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Art at the Museum!

Kids of all ages are welcome to the North Lincoln County Historical Museum on Saturday, July 7th from 1 pm to 4 pm to draw and paint historical and cultural artifacts and photos. Each participant will receive one canvas and will have access to art supplies. This is a free program, funded by the Mildred and Marie Children’s fund. Local artist, Julie Lamberson, will be there to assist and give pointers if needed. Those who participate in this free art program will have their art displayed at the museum through August! Have fun, create art and learn some history at the museum! Stop in anytime between 1 pm and 4 pm to participate. See you there!

 

The History and Folklore of Finnish Immigration to North Lincoln County

When: Saturday, April 14th, 2 p.m. – 3 p.m.

Where: North Lincoln County Historical Museum: 4907 SW Hwy 101, Lincoln City

Come join us at the North Lincoln County Historical Museum to learn about the history and folklore of early Finnish pioneers in North Lincoln County. Storyteller Doug Force will take you back to the early 1900s to tell the story of a Finnish farming family. This story intertwines the family’s trials and triumphs with the legend of the Tomten, a gnome-like mythical creature that was the protector of the farm and caretaker of livestock.

Doug Force has been storytelling since he was a small child. Curiosity and the knowledge and reflections of other people’s lives kept him engaged in the elements of storytelling and listening to this day. Doug used and developed his diverse story telling skills as an educator at all levels of public and private venue, from middle-level public schools through graduate level university courses.

Happy International Women’s Day!

Sophia “Sissy” Johnson 1859-1932

Sophia “Sissy” Johnson was born in 1859, the daughter of Onatta, the great chief of the Tututni Tribe. Her tribe was one of the largest to be forced to the Coast Reservation the same year she was born. In 1887, the Dawes Act dissolved the Coast Reservation and tribal sovereignty and each tribal member was “allotted” 80 acres of land (the concept of land ownership was foreign to native people, and thus dismissed by many). Sissy and her husband Jakie’s combined allotments included most of the land that would become known as Taft, Oregon (Lincoln City).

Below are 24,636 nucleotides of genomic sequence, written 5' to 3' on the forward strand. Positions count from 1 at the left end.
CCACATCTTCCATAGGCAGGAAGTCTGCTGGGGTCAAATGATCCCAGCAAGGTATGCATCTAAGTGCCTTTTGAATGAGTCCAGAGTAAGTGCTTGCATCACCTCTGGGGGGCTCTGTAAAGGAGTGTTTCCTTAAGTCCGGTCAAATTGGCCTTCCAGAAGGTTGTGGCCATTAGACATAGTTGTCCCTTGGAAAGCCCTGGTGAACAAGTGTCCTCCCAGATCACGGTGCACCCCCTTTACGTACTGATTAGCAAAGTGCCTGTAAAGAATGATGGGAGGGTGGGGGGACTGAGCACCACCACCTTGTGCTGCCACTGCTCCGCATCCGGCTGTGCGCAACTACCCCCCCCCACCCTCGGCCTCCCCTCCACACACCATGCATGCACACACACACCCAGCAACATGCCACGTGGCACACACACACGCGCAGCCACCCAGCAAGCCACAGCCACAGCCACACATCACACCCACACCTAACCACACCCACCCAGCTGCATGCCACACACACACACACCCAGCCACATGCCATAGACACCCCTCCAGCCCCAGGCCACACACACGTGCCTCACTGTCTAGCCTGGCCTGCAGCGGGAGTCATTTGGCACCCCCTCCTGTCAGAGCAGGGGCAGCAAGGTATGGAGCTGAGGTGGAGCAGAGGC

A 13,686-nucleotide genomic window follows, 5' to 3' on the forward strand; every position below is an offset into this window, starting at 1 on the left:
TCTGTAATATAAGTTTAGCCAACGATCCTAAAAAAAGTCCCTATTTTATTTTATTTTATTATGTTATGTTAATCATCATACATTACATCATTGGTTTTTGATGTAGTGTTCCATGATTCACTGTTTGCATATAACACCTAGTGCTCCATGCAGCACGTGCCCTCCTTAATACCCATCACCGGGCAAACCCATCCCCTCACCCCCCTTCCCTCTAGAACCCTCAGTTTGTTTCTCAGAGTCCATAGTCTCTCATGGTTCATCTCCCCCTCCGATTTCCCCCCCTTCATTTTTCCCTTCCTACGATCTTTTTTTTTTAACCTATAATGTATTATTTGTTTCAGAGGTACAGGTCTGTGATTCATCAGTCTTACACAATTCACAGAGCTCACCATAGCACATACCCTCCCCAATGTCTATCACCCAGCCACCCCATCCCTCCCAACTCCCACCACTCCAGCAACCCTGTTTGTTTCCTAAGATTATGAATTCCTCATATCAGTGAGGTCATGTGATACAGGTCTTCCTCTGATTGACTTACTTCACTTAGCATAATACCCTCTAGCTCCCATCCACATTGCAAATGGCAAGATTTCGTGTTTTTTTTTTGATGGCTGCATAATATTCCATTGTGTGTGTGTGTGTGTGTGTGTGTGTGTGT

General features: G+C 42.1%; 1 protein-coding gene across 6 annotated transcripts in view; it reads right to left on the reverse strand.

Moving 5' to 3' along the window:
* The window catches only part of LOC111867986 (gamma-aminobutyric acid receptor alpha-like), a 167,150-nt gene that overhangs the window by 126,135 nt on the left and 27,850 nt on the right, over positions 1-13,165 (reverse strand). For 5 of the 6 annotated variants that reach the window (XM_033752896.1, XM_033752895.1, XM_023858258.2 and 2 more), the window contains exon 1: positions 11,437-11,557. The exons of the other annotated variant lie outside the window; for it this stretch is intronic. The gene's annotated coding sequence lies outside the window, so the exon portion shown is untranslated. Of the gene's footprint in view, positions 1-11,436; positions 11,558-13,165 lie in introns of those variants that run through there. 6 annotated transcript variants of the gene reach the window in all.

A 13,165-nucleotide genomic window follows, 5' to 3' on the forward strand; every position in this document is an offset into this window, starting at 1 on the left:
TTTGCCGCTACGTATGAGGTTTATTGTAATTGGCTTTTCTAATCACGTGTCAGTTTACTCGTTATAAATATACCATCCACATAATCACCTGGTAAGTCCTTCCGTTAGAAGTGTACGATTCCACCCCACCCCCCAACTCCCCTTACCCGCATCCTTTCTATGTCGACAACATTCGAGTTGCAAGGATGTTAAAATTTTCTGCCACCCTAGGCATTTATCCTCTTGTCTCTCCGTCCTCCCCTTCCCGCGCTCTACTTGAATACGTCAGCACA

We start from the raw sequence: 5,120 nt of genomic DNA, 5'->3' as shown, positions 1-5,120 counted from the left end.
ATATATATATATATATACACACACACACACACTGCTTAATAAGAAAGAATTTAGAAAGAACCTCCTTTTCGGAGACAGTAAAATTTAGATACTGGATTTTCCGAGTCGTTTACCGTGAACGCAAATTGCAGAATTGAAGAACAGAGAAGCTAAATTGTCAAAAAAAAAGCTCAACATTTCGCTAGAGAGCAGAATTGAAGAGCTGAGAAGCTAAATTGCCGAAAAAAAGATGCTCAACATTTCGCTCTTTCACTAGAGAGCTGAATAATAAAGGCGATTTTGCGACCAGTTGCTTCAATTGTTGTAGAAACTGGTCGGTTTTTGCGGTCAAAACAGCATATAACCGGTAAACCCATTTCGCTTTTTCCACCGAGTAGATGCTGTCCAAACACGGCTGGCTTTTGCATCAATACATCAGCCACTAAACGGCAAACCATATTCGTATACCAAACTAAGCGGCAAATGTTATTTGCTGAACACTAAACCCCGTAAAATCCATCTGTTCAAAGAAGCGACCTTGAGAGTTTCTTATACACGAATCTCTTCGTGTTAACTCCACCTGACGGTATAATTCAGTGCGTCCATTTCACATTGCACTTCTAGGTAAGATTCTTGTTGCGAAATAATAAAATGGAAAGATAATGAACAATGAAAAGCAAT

They built a home and lived an isolated life until homesteaders began moving to the area in the early 20th century. They were known as warm, welcoming and helpful neighbors to all, despite the oppression that they suffered in their lives. They taught many early homesteaders survival skills, including where fresh water springs could be found, how to find and eat mussels and crab, and how to cross the bay with a team of horses. Sissy became a midwife and delivered many babies. She never failed to come to people’s aid when they were sick, as she knew of many medicinal herbs and remedies.

Sissy was a remarkable woman and exemplifies the spirit of independence, helpfulness and harmony with nature so valued by native people. She was respected and appreciated for her knowledge, traditions and values. Sissy and Jakie eventually sold their land and moved to Siletz to be with friends and family.

Photo from the archives of NLCHM. See and like our Facebook page for historic posts!